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Apocalypse Now: Historic Photo Shows Massive 1935 Dust Storm

A 'black blizzard' enveloped a Texas town in April 1935
A massive dust storm hits Stratford, Texas, on April 18, 1935. (NOAA George E. Marsh Album)
Apocalyptic photos of massive clouds of dust enveloping Phoenix, Ariz., began circulating around the internet in July 2011 when a dust storm hit the area. It was the first time many outside of the arid Southwest had seen such an image.

But there were severe dust storms in the U.S. long before social media and viral photos. From March through April 1935, weeks of dust storms known as black blizzards, black rollers or dusters repeatedly slammed western Kansas and the Oklahoma and Texas panhandles.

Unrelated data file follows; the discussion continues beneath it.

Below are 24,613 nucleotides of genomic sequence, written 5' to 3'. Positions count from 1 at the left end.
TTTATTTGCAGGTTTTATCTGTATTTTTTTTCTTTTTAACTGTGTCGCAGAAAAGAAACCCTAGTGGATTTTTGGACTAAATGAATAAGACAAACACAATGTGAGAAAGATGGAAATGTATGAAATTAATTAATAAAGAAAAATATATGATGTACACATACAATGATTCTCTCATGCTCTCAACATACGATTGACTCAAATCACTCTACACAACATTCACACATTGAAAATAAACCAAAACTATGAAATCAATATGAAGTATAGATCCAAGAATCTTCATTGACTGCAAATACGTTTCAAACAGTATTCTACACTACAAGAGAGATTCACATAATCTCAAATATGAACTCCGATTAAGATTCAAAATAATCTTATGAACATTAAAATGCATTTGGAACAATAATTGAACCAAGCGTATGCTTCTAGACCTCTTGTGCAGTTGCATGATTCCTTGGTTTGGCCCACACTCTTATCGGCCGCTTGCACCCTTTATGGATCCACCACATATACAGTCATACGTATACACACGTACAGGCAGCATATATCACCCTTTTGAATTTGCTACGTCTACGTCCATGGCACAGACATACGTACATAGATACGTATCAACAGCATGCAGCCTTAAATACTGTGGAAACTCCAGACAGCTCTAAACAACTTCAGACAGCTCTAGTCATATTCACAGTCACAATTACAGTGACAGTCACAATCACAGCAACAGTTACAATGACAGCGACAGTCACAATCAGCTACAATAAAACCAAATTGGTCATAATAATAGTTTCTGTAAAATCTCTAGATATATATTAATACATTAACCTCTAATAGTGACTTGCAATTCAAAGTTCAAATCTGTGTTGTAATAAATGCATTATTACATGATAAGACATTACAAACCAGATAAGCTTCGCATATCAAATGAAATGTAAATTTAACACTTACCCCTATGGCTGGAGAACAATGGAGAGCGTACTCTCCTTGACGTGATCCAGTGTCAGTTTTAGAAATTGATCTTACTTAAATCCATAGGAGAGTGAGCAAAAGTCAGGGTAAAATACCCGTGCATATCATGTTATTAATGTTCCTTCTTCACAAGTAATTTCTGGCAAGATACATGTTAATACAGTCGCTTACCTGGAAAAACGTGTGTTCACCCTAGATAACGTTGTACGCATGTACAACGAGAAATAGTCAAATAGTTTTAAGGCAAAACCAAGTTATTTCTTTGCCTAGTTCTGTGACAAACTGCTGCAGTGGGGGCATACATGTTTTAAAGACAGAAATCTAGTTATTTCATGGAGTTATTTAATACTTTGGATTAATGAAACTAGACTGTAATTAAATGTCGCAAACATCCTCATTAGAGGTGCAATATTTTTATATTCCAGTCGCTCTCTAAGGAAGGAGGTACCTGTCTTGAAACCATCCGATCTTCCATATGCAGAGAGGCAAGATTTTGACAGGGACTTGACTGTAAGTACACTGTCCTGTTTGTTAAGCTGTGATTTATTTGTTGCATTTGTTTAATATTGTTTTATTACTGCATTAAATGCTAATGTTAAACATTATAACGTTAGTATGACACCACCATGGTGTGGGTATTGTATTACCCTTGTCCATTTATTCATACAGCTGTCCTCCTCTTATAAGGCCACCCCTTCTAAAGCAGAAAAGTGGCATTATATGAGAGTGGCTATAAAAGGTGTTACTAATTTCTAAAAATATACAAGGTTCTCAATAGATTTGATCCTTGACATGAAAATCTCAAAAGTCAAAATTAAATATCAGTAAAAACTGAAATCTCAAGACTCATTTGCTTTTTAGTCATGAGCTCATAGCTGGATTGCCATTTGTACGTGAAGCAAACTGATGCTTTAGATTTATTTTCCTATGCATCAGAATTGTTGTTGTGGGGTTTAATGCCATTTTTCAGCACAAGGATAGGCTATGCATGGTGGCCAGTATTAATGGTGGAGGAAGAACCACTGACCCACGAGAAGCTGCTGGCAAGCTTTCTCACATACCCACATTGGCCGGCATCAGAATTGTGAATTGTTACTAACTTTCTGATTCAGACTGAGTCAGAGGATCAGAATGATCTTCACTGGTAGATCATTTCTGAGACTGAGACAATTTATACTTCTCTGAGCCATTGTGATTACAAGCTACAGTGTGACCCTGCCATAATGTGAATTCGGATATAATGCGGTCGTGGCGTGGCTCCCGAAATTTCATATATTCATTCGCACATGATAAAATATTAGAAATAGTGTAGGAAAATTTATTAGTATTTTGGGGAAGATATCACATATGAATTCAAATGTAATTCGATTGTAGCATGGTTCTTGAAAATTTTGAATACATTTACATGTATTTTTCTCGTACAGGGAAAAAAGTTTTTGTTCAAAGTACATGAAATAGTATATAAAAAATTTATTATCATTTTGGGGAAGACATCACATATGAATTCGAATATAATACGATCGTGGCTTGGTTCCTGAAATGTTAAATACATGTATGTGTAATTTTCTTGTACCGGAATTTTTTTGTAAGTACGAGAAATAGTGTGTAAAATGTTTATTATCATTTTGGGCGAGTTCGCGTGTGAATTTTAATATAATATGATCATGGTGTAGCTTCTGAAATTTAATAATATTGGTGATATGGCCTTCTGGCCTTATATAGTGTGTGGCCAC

The onslaught culminated on April 14, 1935, known afterward as Black Sunday, when an enormous dust storm raced through all three states, rising 8,000 feet into the air and reaching speeds of up to 60 mph. "Some people thought the end of the world was at hand when every trace of daylight was obliterated at 4 p.m.," reported Kansas newspaper Liberal News the following day.

Associated Press reporter Robert E. Geiger wrote on April 15, "Three little words -- achingly familiar on a western farmer's tongue -- rule life today in the dust bowl of the continent ....'if it rains.'"

And with that, the term "Dust Bowl" was born.

While Black Sunday was considered the peak of the dust storms that season, the dusters continued for several weeks. The photograph above shows a billowing dust storm in Stratford, Texas, on April 18, 1935.

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